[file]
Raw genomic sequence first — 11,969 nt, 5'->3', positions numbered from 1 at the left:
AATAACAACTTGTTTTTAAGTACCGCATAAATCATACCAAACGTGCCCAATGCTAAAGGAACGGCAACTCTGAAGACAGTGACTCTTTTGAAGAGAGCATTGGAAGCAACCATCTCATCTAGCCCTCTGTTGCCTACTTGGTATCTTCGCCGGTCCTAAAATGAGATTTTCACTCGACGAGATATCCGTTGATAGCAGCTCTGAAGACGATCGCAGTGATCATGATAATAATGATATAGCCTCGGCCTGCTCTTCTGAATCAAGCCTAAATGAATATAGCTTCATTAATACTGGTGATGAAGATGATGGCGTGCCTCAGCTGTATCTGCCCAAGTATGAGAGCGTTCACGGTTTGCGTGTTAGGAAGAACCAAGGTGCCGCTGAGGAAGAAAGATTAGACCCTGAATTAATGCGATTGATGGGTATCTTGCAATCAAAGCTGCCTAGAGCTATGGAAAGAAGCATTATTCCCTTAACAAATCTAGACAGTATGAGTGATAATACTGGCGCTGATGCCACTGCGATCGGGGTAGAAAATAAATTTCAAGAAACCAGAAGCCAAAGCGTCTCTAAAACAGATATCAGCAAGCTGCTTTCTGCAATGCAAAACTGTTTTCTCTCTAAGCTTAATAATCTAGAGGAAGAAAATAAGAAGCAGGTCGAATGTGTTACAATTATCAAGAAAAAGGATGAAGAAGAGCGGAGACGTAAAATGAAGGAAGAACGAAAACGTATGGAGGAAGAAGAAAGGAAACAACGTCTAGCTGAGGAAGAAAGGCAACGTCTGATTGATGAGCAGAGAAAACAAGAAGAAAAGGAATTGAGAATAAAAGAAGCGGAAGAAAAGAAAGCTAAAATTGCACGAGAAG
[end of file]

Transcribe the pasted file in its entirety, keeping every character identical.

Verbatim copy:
Raw genomic sequence first — 11,969 nt, 5'->3', positions numbered from 1 at the left:
AATAACAACTTGTTTTTAAGTACCGCATAAATCATACCAAACGTGCCCAATGCTAAAGGAACGGCAACTCTGAAGACAGTGACTCTTTTGAAGAGAGCATTGGAAGCAACCATCTCATCTAGCCCTCTGTTGCCTACTTGGTATCTTCGCCGGTCCTAAAATGAGATTTTCACTCGACGAGATATCCGTTGATAGCAGCTCTGAAGACGATCGCAGTGATCATGATAATAATGATATAGCCTCGGCCTGCTCTTCTGAATCAAGCCTAAATGAATATAGCTTCATTAATACTGGTGATGAAGATGATGGCGTGCCTCAGCTGTATCTGCCCAAGTATGAGAGCGTTCACGGTTTGCGTGTTAGGAAGAACCAAGGTGCCGCTGAGGAAGAAAGATTAGACCCTGAATTAATGCGATTGATGGGTATCTTGCAATCAAAGCTGCCTAGAGCTATGGAAAGAAGCATTATTCCCTTAACAAATCTAGACAGTATGAGTGATAATACTGGCGCTGATGCCACTGCGATCGGGGTAGAAAATAAATTTCAAGAAACCAGAAGCCAAAGCGTCTCTAAAACAGATATCAGCAAGCTGCTTTCTGCAATGCAAAACTGTTTTCTCTCTAAGCTTAATAATCTAGAGGAAGAAAATAAGAAGCAGGTCGAATGTGTTACAATTATCAAGAAAAAGGATGAAGAAGAGCGGAGACGTAAAATGAAGGAAGAACGAAAACGTATGGAGGAAGAAGAAAGGAAACAACGTCTAGCTGAGGAAGAAAGGCAACGTCTGATTGATGAGCAGAGAAAACAAGAAGAAAAGGAATTGAGAATAAAAGAAGCGGAAGAAAAGAAAGCTAAAATTGCACGAGAAG